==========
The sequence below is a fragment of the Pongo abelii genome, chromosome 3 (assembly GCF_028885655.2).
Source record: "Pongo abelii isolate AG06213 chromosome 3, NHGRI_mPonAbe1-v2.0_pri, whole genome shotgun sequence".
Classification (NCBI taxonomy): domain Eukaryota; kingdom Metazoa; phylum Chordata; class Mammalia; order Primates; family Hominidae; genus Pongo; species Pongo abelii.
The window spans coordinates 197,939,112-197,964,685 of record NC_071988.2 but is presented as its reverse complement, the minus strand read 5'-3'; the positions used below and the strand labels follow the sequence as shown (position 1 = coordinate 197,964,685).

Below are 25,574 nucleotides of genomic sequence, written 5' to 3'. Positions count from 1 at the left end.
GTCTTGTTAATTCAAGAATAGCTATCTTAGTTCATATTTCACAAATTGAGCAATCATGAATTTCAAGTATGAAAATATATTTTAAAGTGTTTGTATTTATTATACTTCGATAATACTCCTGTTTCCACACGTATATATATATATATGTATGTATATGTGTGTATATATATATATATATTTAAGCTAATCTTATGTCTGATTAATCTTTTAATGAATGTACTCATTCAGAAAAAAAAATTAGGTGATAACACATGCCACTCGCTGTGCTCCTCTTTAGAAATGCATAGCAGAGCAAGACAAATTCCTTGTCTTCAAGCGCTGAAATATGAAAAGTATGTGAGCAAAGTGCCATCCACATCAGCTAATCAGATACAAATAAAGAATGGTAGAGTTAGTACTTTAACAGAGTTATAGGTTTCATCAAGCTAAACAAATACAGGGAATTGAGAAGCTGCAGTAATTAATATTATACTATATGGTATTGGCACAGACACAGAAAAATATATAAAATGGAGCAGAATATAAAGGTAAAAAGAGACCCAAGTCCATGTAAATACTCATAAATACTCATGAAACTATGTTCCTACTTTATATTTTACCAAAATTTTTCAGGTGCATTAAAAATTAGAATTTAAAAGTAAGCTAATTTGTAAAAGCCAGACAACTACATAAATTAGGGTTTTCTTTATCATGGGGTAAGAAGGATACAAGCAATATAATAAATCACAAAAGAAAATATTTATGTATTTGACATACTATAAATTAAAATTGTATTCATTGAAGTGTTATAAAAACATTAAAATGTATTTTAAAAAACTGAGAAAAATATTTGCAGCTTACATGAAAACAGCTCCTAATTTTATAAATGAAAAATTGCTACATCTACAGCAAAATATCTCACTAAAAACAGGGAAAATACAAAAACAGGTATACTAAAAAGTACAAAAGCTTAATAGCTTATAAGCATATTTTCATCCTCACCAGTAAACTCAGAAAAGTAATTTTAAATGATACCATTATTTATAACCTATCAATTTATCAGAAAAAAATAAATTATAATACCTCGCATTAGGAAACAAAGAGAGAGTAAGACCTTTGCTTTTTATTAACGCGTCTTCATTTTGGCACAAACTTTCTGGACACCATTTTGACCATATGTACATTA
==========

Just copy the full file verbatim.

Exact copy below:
The sequence below is a fragment of the Pongo abelii genome, chromosome 3 (assembly GCF_028885655.2).
Source record: "Pongo abelii isolate AG06213 chromosome 3, NHGRI_mPonAbe1-v2.0_pri, whole genome shotgun sequence".
Classification (NCBI taxonomy): domain Eukaryota; kingdom Metazoa; phylum Chordata; class Mammalia; order Primates; family Hominidae; genus Pongo; species Pongo abelii.
The window spans coordinates 197,939,112-197,964,685 of record NC_071988.2 but is presented as its reverse complement, the minus strand read 5'-3'; the positions used below and the strand labels follow the sequence as shown (position 1 = coordinate 197,964,685).

Below are 25,574 nucleotides of genomic sequence, written 5' to 3'. Positions count from 1 at the left end.
GTCTTGTTAATTCAAGAATAGCTATCTTAGTTCATATTTCACAAATTGAGCAATCATGAATTTCAAGTATGAAAATATATTTTAAAGTGTTTGTATTTATTATACTTCGATAATACTCCTGTTTCCACACGTATATATATATATATGTATGTATATGTGTGTATATATATATATATATTTAAGCTAATCTTATGTCTGATTAATCTTTTAATGAATGTACTCATTCAGAAAAAAAAATTAGGTGATAACACATGCCACTCGCTGTGCTCCTCTTTAGAAATGCATAGCAGAGCAAGACAAATTCCTTGTCTTCAAGCGCTGAAATATGAAAAGTATGTGAGCAAAGTGCCATCCACATCAGCTAATCAGATACAAATAAAGAATGGTAGAGTTAGTACTTTAACAGAGTTATAGGTTTCATCAAGCTAAACAAATACAGGGAATTGAGAAGCTGCAGTAATTAATATTATACTATATGGTATTGGCACAGACACAGAAAAATATATAAAATGGAGCAGAATATAAAGGTAAAAAGAGACCCAAGTCCATGTAAATACTCATAAATACTCATGAAACTATGTTCCTACTTTATATTTTACCAAAATTTTTCAGGTGCATTAAAAATTAGAATTTAAAAGTAAGCTAATTTGTAAAAGCCAGACAACTACATAAATTAGGGTTTTCTTTATCATGGGGTAAGAAGGATACAAGCAATATAATAAATCACAAAAGAAAATATTTATGTATTTGACATACTATAAATTAAAATTGTATTCATTGAAGTGTTATAAAAACATTAAAATGTATTTTAAAAAACTGAGAAAAATATTTGCAGCTTACATGAAAACAGCTCCTAATTTTATAAATGAAAAATTGCTACATCTACAGCAAAATATCTCACTAAAAACAGGGAAAATACAAAAACAGGTATACTAAAAAGTACAAAAGCTTAATAGCTTATAAGCATATTTTCATCCTCACCAGTAAACTCAGAAAAGTAATTTTAAATGATACCATTATTTATAACCTATCAATTTATCAGAAAAAAATAAATTATAATACCTCGCATTAGGAAACAAAGAGAGAGTAAGACCTTTGCTTTTTATTAACGCGTCTTCATTTTGGCACAAACTTTCTGGACACCATTTTGACCATATGTACATTA